“I wouldn’t want the Council to send you into exile. Then I will never see you again.” Tears gathered in her eyes.
“I will be careful, Grandma, but t I’m glad I met Llew. He told me the Choosing of the Pure One is near.”
Her eyes lit up. “Some day you will become a being of light, Princess. Remember though, such beings do not seek lovers.”
She took the pot off the hearth and the bread out of the stone oven. The sweet aroma of bread filled the kitchen.
“Are you going to the Choosing?” she asked.
“Yes, Grandma. I want to be a Pure One.”
Yet I felt confused. Being a Pure One would mean never being kissed or held by a man, but as a sorceress I would have so much power, I would no longer yearn for the headiness that came from conquering hearts. Then I could be pure. My brain seemed in a tangle.
Grandmother put her arms around me and stroked my hair. “Are you ready for it now, my Princess?”
“I don't know. Maybe the Unicorn will tell me."
She looked into my eyes and shook her head. “You must think deep. Is it power you long for, or is it purity? Purity is about powerlessness.
“I want to try,” I said, dipping bread into the soup. No I did not understand what it meant to be pure. Who would want to be powerless, and why? How could Grandmother say that sorcery was about powerlessness? It was the opposite.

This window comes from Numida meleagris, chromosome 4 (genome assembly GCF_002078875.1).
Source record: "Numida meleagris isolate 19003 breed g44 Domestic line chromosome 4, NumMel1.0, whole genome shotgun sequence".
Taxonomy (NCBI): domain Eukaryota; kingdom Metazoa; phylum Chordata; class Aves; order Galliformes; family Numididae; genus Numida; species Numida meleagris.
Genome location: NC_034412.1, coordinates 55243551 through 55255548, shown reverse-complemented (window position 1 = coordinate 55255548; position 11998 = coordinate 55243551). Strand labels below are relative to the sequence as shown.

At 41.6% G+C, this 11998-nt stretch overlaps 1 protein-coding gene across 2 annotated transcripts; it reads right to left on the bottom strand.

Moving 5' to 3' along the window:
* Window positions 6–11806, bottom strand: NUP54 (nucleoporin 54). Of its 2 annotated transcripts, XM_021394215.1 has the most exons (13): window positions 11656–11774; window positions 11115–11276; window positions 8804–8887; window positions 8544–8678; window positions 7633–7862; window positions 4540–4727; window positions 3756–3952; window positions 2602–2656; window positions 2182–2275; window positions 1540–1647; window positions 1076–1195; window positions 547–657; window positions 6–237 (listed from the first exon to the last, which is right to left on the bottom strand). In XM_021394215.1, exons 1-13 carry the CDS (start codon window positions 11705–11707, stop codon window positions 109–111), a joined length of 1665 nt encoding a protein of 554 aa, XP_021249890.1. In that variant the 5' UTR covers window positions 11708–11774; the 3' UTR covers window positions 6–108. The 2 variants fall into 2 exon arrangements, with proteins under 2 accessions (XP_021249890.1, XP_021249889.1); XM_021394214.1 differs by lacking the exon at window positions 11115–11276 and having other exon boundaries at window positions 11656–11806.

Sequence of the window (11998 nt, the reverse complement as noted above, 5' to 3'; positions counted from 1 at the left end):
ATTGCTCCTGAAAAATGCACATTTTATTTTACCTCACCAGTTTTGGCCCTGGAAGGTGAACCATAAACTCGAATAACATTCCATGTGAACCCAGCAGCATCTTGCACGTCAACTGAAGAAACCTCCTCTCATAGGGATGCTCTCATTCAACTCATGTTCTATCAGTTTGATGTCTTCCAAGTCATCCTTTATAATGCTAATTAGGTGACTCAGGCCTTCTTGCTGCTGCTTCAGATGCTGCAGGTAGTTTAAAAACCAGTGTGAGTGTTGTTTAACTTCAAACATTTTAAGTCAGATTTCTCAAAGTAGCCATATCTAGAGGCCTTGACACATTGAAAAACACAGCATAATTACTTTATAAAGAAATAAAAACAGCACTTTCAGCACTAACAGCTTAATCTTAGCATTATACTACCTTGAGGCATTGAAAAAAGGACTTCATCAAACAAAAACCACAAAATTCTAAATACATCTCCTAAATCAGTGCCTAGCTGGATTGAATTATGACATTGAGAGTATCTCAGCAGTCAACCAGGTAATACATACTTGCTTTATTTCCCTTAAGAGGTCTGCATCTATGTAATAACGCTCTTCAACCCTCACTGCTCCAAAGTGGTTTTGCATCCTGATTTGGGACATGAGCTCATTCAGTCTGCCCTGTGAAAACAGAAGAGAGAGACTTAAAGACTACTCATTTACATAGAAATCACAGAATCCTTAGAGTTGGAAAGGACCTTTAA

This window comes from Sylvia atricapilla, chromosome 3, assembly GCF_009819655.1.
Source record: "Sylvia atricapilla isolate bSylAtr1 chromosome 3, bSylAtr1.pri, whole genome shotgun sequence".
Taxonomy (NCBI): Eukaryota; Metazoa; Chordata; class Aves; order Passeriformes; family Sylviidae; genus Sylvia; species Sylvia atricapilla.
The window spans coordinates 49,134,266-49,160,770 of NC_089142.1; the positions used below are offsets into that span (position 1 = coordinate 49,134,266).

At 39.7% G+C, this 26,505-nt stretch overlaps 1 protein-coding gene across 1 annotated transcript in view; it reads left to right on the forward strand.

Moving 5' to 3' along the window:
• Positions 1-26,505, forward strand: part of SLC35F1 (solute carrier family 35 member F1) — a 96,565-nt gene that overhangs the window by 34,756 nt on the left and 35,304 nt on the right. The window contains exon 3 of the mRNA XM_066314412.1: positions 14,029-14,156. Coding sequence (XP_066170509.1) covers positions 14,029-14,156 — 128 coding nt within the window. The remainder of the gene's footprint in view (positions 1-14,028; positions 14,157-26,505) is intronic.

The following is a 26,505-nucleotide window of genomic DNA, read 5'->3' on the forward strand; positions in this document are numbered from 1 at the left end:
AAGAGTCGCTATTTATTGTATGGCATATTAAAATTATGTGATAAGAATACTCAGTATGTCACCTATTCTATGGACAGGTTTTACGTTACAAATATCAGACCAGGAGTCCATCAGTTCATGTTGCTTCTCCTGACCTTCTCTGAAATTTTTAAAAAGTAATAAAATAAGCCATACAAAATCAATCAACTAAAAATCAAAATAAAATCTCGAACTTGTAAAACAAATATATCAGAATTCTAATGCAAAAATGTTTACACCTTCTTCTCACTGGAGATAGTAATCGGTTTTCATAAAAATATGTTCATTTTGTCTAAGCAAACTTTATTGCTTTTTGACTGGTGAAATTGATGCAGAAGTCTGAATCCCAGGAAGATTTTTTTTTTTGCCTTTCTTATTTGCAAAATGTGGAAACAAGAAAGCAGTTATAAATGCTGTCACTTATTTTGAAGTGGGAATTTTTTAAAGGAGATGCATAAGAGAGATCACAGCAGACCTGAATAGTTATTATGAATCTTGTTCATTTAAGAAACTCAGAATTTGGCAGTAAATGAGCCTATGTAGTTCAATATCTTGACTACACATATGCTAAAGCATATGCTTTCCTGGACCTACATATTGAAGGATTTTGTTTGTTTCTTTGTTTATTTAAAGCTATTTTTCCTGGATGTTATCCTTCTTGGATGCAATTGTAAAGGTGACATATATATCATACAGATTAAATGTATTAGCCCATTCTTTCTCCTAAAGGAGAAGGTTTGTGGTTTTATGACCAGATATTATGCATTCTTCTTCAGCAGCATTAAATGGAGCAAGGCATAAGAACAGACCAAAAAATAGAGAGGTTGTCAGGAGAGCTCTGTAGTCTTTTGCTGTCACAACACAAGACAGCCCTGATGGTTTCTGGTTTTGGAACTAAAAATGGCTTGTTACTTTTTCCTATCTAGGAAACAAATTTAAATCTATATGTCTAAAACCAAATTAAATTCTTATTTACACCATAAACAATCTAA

“What do you mean by powerlessness?” I asked her.
“The Pure One serves others. She does not serve herself.”
“She serves others because she has power.”
Grandmother heaved a sigh. “One day you will understand my meaning. It is only a matter of time. But remember, my Princess, I will always be on your side.”
~ ~ ~ ~
As I helped Father check the fields for pests in the gentle morning sunlight, I looked at the woods around us. Somewhere in there lived a magical creature so pure, he knew purity when he saw it.
“Have you ever seen the Unicorn?” I asked Father as he loosened the earth around the pumpkin vines.
He looked up at me. “Yes, several times. At the Choosing of the Pure One. We can go together for the ceremony if you like.”
“Father, I want to be the Pure One.”
He seemed surprised and looked away from me. After a few moments, he said:
"I thought you loved the earth like I do. It is your calling. It's always been this way in our family. As one dedicated to bringing forth good things from earth, you will lead a happy, simple life. "Forgive me, child. . . I don't understand."
"I'm not like the rest, Father. I want to be special. Isn't wishing to be pure a good thing?"